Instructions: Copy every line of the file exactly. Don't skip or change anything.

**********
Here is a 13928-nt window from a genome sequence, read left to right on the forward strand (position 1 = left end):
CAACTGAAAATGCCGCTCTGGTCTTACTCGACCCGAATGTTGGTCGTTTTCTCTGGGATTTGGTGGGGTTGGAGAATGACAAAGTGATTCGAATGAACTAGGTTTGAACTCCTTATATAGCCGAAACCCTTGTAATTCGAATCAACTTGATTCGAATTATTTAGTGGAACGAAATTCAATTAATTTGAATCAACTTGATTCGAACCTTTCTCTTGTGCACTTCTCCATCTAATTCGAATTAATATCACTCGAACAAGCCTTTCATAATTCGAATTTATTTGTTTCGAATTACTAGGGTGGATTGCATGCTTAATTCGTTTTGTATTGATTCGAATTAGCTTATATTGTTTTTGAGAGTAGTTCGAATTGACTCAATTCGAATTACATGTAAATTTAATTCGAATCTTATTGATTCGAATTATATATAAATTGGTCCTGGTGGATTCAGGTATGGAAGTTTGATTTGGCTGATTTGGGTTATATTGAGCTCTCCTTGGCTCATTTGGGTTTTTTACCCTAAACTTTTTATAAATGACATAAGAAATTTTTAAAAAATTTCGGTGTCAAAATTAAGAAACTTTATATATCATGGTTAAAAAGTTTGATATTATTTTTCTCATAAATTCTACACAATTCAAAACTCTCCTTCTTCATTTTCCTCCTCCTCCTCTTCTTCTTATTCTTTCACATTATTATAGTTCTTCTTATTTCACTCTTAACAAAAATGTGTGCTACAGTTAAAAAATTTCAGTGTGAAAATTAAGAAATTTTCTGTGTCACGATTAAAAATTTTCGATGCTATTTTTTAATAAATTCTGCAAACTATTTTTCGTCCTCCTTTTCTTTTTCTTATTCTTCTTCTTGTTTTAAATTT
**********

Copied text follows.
Here is a 13928-nt window from a genome sequence, read left to right on the forward strand (position 1 = left end):
CAACTGAAAATGCCGCTCTGGTCTTACTCGACCCGAATGTTGGTCGTTTTCTCTGGGATTTGGTGGGGTTGGAGAATGACAAAGTGATTCGAATGAACTAGGTTTGAACTCCTTATATAGCCGAAACCCTTGTAATTCGAATCAACTTGATTCGAATTATTTAGTGGAACGAAATTCAATTAATTTGAATCAACTTGATTCGAACCTTTCTCTTGTGCACTTCTCCATCTAATTCGAATTAATATCACTCGAACAAGCCTTTCATAATTCGAATTTATTTGTTTCGAATTACTAGGGTGGATTGCATGCTTAATTCGTTTTGTATTGATTCGAATTAGCTTATATTGTTTTTGAGAGTAGTTCGAATTGACTCAATTCGAATTACATGTAAATTTAATTCGAATCTTATTGATTCGAATTATATATAAATTGGTCCTGGTGGATTCAGGTATGGAAGTTTGATTTGGCTGATTTGGGTTATATTGAGCTCTCCTTGGCTCATTTGGGTTTTTTACCCTAAACTTTTTATAAATGACATAAGAAATTTTTAAAAAATTTCGGTGTCAAAATTAAGAAACTTTATATATCATGGTTAAAAAGTTTGATATTATTTTTCTCATAAATTCTACACAATTCAAAACTCTCCTTCTTCATTTTCCTCCTCCTCCTCTTCTTCTTATTCTTTCACATTATTATAGTTCTTCTTATTTCACTCTTAACAAAAATGTGTGCTACAGTTAAAAAATTTCAGTGTGAAAATTAAGAAATTTTCTGTGTCACGATTAAAAATTTTCGATGCTATTTTTTAATAAATTCTGCAAACTATTTTTCGTCCTCCTTTTCTTTTTCTTATTCTTCTTCTTGTTTTAAATTT